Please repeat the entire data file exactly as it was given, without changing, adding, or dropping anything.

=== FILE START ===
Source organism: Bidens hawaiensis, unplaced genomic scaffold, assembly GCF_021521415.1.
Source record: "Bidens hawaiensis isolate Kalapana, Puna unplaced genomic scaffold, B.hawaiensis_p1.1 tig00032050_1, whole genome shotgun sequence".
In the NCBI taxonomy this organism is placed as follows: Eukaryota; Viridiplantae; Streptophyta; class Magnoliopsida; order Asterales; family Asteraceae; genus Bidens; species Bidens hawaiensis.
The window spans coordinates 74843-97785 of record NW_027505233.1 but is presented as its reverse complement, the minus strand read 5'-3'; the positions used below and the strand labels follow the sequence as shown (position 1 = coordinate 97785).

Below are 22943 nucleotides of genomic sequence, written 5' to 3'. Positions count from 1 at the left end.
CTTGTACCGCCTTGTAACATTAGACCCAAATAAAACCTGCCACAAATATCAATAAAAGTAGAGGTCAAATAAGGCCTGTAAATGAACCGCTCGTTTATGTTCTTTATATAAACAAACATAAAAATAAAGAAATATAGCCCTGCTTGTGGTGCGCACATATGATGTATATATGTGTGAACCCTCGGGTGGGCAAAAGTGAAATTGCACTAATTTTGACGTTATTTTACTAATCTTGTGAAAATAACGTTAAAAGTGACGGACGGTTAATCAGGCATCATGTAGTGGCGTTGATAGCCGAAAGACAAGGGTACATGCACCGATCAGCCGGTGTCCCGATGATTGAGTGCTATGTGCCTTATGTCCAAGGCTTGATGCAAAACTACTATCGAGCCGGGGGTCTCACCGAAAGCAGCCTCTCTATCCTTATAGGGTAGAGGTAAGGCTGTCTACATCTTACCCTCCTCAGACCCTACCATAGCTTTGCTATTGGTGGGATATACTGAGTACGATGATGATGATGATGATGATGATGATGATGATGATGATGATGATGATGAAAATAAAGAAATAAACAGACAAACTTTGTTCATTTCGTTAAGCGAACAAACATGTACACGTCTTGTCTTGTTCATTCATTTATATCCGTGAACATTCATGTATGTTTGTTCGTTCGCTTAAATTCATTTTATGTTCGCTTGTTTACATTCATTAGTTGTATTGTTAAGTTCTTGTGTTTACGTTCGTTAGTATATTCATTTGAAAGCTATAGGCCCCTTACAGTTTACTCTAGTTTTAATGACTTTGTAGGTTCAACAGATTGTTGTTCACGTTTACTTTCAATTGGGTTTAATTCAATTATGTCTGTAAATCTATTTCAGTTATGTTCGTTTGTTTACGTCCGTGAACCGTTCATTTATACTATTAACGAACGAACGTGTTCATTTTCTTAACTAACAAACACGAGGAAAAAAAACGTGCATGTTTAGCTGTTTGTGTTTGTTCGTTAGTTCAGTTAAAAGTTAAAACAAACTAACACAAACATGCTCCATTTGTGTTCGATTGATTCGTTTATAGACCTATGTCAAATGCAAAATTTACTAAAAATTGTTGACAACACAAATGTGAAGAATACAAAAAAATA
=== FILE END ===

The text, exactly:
Source organism: Bidens hawaiensis, unplaced genomic scaffold, assembly GCF_021521415.1.
Source record: "Bidens hawaiensis isolate Kalapana, Puna unplaced genomic scaffold, B.hawaiensis_p1.1 tig00032050_1, whole genome shotgun sequence".
In the NCBI taxonomy this organism is placed as follows: Eukaryota; Viridiplantae; Streptophyta; class Magnoliopsida; order Asterales; family Asteraceae; genus Bidens; species Bidens hawaiensis.
The window spans coordinates 74843-97785 of record NW_027505233.1 but is presented as its reverse complement, the minus strand read 5'-3'; the positions used below and the strand labels follow the sequence as shown (position 1 = coordinate 97785).

Below are 22943 nucleotides of genomic sequence, written 5' to 3'. Positions count from 1 at the left end.
CTTGTACCGCCTTGTAACATTAGACCCAAATAAAACCTGCCACAAATATCAATAAAAGTAGAGGTCAAATAAGGCCTGTAAATGAACCGCTCGTTTATGTTCTTTATATAAACAAACATAAAAATAAAGAAATATAGCCCTGCTTGTGGTGCGCACATATGATGTATATATGTGTGAACCCTCGGGTGGGCAAAAGTGAAATTGCACTAATTTTGACGTTATTTTACTAATCTTGTGAAAATAACGTTAAAAGTGACGGACGGTTAATCAGGCATCATGTAGTGGCGTTGATAGCCGAAAGACAAGGGTACATGCACCGATCAGCCGGTGTCCCGATGATTGAGTGCTATGTGCCTTATGTCCAAGGCTTGATGCAAAACTACTATCGAGCCGGGGGTCTCACCGAAAGCAGCCTCTCTATCCTTATAGGGTAGAGGTAAGGCTGTCTACATCTTACCCTCCTCAGACCCTACCATAGCTTTGCTATTGGTGGGATATACTGAGTACGATGATGATGATGATGATGATGATGATGATGATGATGATGATGATGATGAAAATAAAGAAATAAACAGACAAACTTTGTTCATTTCGTTAAGCGAACAAACATGTACACGTCTTGTCTTGTTCATTCATTTATATCCGTGAACATTCATGTATGTTTGTTCGTTCGCTTAAATTCATTTTATGTTCGCTTGTTTACATTCATTAGTTGTATTGTTAAGTTCTTGTGTTTACGTTCGTTAGTATATTCATTTGAAAGCTATAGGCCCCTTACAGTTTACTCTAGTTTTAATGACTTTGTAGGTTCAACAGATTGTTGTTCACGTTTACTTTCAATTGGGTTTAATTCAATTATGTCTGTAAATCTATTTCAGTTATGTTCGTTTGTTTACGTCCGTGAACCGTTCATTTATACTATTAACGAACGAACGTGTTCATTTTCTTAACTAACAAACACGAGGAAAAAAAACGTGCATGTTTAGCTGTTTGTGTTTGTTCGTTAGTTCAGTTAAAAGTTAAAACAAACTAACACAAACATGCTCCATTTGTGTTCGATTGATTCGTTTATAGACCTATGTCAAATGCAAAATTTACTAAAAATTGTTGACAACACAAATGTGAAGAATACAAAAAAATA